Code Blue: an idea saving lives from the Utah cold

Jan 9, 2024, 7:00 AM | Updated: May 30, 2024, 8:25 am

A candle is held during the Homeless Persons’ Memorial Vigil in Pioneer Park in Salt Lake City in...

FILE: A candle is held during the Homeless Persons’ Memorial Vigil in Pioneer Park in Salt Lake City on Thursday, Dec. 21, 2023. A Code Blue has been issued in Salt Lake County. The Salt Lake City Council has released a list of emergency shelters available. (Jeffrey D. Allred, Deseret News)

(Jeffrey D. Allred, Deseret News)

SALT LAKE CITY — Utah’s Code Blue law is triggered when temperatures dip and it’s unsafe to be outside. In part, the alert opens up more resources, such as interior space, for those who live in the extreme cold.

This week, Code Blue alerts were triggered by falling temperatures in 20 Utah counties. 

What is Code Blue?

A new Utah law triggers the alerts. The law dictates that resource centers and other spaces expand their capacity. Namely, space can be increased by up to 35% if the National Weather Service predicts the temperature will fall to 15 degrees Fahrenheit or below, including wind chill.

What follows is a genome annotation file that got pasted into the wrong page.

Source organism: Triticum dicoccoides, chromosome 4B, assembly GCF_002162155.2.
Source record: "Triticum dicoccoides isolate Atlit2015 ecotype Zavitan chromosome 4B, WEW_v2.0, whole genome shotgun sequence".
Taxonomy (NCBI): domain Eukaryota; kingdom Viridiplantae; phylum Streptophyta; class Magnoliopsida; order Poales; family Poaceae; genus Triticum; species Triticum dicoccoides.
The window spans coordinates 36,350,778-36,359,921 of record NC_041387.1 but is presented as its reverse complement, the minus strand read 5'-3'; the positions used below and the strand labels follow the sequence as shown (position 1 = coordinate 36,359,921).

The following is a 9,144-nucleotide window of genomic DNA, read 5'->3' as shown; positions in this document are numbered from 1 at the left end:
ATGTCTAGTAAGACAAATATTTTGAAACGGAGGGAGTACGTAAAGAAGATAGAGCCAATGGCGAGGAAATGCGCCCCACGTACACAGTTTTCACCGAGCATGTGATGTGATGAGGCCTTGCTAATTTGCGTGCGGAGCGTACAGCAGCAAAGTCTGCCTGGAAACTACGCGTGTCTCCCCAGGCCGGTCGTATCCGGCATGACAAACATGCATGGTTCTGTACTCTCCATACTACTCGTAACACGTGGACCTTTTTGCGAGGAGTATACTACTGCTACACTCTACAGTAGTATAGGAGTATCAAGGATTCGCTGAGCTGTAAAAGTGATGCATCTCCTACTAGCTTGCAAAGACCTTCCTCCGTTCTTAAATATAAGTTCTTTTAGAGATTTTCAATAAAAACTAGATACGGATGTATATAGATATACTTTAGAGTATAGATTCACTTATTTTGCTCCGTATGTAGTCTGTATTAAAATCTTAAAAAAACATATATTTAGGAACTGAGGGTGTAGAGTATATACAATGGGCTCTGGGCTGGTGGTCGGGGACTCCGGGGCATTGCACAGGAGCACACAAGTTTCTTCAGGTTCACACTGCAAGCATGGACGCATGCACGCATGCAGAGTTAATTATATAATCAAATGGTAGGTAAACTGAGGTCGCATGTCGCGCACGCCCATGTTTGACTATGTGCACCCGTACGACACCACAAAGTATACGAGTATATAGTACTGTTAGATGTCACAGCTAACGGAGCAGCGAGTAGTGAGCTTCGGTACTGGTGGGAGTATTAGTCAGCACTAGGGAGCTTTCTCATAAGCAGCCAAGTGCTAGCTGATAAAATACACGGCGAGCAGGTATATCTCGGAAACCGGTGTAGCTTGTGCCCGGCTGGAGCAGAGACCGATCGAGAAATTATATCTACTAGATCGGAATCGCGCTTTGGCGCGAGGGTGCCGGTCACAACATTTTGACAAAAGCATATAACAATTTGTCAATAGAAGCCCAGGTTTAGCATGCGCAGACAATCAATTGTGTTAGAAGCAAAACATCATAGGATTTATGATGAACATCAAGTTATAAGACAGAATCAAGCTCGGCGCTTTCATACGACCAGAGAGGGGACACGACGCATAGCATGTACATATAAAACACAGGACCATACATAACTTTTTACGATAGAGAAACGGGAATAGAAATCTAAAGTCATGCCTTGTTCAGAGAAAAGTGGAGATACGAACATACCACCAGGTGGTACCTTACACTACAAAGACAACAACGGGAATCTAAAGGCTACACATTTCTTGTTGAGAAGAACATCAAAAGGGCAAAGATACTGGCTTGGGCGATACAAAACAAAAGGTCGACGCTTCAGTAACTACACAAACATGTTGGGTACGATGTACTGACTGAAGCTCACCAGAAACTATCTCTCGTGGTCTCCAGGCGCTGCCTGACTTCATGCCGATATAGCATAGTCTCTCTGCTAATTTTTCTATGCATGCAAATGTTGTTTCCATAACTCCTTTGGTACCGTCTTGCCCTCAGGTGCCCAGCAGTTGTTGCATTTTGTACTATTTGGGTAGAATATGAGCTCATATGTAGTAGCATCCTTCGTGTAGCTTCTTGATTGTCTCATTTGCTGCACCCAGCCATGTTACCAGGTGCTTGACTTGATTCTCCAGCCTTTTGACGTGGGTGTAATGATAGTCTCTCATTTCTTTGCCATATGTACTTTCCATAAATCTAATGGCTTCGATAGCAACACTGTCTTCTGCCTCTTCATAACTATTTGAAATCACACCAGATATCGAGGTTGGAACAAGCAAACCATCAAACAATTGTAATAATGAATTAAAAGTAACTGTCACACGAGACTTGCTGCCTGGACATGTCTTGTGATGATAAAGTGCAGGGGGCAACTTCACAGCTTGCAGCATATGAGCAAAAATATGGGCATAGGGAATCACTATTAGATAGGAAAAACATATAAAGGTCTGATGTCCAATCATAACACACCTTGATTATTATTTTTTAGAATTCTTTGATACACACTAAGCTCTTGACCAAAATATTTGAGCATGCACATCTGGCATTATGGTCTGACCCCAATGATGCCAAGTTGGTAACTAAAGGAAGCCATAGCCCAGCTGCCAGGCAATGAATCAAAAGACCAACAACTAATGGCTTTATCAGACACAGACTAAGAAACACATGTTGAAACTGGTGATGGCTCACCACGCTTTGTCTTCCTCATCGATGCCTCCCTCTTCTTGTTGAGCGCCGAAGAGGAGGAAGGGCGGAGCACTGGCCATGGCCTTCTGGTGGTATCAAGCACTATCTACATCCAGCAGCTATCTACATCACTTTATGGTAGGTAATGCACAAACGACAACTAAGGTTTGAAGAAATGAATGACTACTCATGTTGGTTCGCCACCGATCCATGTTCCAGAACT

Utah Rep. Steve Eliason was behind making Code Blue alerts a law in Utah. He credits a former intern as well as Wendy Garvin of Unsheltered Utah for sharing the idea.

“It’s been a very practical policy that has kept a lot of people out of the cold,” Eliason said.

Under the law, officials can use state-owned buildings to house homeless people during an alert.

“We do have a lot of state-owned buildings around Utah,” Eliason said, “and we just wanted to clarify in the legislation that was an allowable use, and they wouldn’t need to go back to the Legislature for approval to use it.”

He said he was unaware if officials were using state government buildings in Utah as shelter during intensive cold periods. He said other locations “pop up” during the alerts.

Word about extra shelter travels fast

People experiencing homelessness find out about these resources during extreme cold, Eliason said, because word on the street travels quickly. He added private and public agencies also have contact with the homeless to connect them with available resources.

“Now, there are also outreach bands from groups like Volunteers of America, of course [and] local law enforcement that will be out encountering people experiencing homelessness.

“They are sources of referrals, sometimes even rides, to either resource centers that are participating in Code Blue [that] will now have additional space or to other locations that are offering services during a Code Blue alert,” Eliason said. 

Related: Emergency shelters overflow as most of Utah remains under ‘Code Blue Alert’

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Code Blue: an idea saving lives from the Utah cold